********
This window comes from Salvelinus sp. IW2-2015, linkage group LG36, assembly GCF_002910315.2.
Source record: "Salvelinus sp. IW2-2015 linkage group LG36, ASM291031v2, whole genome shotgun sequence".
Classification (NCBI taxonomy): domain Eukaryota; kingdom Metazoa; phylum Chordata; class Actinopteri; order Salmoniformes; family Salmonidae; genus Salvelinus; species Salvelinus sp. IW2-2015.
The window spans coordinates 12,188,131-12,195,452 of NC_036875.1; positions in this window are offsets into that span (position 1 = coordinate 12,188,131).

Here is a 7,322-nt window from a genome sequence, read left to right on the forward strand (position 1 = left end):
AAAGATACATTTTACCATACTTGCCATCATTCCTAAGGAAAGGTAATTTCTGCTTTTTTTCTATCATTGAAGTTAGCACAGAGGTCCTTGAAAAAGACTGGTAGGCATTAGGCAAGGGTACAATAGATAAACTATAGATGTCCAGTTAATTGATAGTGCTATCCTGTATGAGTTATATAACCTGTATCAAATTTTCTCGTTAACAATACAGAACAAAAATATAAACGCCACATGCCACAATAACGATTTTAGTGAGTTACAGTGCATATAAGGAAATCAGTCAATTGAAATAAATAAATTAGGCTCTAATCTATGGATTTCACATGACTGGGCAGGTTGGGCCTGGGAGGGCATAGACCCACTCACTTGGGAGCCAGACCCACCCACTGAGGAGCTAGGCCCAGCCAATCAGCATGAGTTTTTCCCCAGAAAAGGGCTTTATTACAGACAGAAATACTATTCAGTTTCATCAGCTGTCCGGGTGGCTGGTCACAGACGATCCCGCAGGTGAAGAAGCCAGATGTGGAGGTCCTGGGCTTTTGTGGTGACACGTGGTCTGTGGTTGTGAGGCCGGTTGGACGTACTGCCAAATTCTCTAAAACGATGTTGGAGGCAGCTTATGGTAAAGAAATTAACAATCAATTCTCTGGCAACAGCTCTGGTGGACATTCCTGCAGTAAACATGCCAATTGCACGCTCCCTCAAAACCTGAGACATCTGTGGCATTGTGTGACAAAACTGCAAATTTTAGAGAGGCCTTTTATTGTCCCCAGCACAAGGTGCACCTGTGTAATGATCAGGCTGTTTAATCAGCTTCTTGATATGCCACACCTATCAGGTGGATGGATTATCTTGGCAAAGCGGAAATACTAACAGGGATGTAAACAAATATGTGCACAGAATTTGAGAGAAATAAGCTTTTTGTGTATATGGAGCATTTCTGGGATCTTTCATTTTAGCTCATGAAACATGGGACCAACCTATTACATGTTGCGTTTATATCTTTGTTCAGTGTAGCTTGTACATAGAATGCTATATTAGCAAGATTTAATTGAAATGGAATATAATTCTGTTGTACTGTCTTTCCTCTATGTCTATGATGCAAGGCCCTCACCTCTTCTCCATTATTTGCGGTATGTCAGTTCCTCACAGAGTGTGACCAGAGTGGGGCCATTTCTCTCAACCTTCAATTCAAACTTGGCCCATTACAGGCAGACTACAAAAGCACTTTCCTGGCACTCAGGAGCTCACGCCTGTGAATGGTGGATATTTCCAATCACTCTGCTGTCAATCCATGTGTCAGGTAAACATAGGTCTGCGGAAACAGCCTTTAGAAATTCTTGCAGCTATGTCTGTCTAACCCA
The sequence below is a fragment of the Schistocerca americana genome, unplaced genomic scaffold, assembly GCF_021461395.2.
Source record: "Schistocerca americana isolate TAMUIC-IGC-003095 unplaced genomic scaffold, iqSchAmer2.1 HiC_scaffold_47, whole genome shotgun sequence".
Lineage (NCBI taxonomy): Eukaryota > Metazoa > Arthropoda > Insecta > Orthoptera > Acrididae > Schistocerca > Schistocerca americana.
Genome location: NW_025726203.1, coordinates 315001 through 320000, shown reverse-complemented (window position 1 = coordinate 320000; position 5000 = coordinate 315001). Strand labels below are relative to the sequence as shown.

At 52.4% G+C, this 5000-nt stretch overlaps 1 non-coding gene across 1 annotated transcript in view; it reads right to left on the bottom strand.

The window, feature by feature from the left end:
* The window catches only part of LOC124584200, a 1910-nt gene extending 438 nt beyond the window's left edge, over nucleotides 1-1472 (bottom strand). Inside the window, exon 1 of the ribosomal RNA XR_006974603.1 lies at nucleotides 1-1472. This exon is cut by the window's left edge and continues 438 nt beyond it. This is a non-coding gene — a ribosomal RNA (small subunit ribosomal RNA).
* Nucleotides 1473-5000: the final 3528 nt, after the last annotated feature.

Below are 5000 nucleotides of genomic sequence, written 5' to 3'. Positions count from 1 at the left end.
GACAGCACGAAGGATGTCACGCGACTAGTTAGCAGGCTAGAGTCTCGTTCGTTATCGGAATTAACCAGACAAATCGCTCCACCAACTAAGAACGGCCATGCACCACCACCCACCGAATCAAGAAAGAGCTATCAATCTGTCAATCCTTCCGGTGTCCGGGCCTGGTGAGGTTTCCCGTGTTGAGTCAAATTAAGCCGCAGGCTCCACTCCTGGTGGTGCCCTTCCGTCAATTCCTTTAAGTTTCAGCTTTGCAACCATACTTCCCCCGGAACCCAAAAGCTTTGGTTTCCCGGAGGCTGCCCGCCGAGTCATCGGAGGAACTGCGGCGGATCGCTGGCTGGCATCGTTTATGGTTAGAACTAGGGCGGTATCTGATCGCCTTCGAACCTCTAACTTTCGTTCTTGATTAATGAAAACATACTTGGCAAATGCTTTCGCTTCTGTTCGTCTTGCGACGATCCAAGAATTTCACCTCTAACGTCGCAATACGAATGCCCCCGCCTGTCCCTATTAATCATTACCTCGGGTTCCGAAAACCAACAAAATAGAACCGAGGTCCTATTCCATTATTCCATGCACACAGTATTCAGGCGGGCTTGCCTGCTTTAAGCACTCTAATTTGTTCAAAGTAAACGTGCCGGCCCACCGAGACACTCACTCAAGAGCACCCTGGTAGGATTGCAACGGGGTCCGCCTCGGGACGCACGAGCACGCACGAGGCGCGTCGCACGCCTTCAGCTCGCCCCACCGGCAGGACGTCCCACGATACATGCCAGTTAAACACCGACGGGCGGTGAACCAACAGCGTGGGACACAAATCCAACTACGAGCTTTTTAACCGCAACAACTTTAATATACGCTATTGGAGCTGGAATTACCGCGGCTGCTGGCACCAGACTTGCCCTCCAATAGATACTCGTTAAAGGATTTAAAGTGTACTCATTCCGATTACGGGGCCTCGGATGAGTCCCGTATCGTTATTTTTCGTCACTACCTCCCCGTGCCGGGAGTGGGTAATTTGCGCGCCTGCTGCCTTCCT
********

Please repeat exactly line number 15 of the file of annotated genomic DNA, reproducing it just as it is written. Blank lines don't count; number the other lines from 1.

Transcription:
Below are 5000 nucleotides of genomic sequence, written 5' to 3'. Positions count from 1 at the left end.